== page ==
Bang & Olufsen announces first wireless BeoLab speaker range
Iconic Bang & Olufsen has announced its first wireless speakers, the Immaculate Wireless Sound range in the BeoLab 17, 18 and 19. All the units use a new wireless standard in the 5Ghz range which was achieved with the Wisa Wireless Speaker and Audio specialists. They say this is the standard set for others to aim for - 5GHz means a clear 7.1 surround experience at 24-bit and 96Khz, wirelessly.
The BeoLab 17 is a wireless speaker made from extruded aluminium with a high-gloss finish. You don't normally find wireless speakers made of metal, because of signal problems. That's why B&O has crammed in four antennas for seamless sound. The 2.8 litre speaker comes with one 6-inch midrange/bass driver, powered by a separate 160 watt class D amplifier and one three quarter inch dome tweeter, also powered by a separate 160 watt class D amplifier. It will come with a bookshelf stand and floor stand, floor base and wall brackets are also available. The covers on the front and top are replaceable and will come in white, black and blue. The BeoLab 17 can be used as rear speakers in a surround set up, or as primary speakers. The set will cost £2,590.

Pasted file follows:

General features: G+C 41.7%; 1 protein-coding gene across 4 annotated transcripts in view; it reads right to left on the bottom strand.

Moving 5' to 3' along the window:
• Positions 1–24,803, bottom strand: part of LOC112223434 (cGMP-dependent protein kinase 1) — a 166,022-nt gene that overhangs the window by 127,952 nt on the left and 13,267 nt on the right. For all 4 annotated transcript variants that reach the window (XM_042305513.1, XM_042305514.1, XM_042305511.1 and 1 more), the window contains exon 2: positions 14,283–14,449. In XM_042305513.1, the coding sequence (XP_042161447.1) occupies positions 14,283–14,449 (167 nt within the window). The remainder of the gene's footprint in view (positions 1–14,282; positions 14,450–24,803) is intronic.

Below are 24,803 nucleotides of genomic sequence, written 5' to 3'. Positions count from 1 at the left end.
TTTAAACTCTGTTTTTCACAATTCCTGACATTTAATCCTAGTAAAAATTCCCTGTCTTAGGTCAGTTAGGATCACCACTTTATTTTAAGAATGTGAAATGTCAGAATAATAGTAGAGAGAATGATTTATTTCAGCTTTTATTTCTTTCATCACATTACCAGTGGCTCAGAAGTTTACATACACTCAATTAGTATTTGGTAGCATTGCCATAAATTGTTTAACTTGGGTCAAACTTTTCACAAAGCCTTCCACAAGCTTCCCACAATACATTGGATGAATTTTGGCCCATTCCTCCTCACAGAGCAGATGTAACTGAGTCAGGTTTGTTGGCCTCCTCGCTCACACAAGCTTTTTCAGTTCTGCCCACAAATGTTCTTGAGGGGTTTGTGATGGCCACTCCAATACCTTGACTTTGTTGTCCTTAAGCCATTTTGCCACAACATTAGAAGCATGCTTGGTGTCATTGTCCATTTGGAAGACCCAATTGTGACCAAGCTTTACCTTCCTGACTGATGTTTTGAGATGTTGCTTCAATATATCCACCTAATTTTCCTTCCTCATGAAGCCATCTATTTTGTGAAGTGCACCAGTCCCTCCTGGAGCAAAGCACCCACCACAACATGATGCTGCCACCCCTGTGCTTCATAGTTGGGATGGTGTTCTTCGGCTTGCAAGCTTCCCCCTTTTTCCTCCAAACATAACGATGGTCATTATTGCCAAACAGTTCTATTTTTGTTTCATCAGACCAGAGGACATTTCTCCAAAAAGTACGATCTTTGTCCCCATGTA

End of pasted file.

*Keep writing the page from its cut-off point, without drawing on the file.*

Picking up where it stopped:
The BeoLab 18 (top) is the new wireless version of B&O's best-selling BeoLab 8000, but has been completely redesigned from the ground up. The most obvious thing you'll notice is the lamella front which opens up the sound along with the 360-degree light guide on the top. The speaker is powered by two 4-inch midrange/bass drivers running in parallel, driven by a 160-watt class D amplifier and a three-quarter inch acoustic lens-based tweeter, driven by a 160-watt class D amplifier. The lamella will come in black or white and will cost £3,990 for a set. An oak or lamella front is a further £790.
The BeoLab 19 is a subwoofer designed by Copenhagen's Jakob Wagner featuring 12 pentagon shapes making up a dodecahedron - one of nature's five perfect shapes. The cast iron base and anodised aluminium dual shells moulded into one piece are strong, made under 50 tonnes of pressure. It will use the same wireless standard and is powered by two 8-inch woofers, mounted back-to-back and driven by separate 160-watt class D amplifiers with a lower cut off frequency of 21Hz (-10dB). The BeoLab 19 will cost £2,195.
Older B&O televisions can also be used with the wireless speakers using the new Transmitter Box which can be bought separately. All connected televisions from B&O are now able to play Spotify natively will the latest update.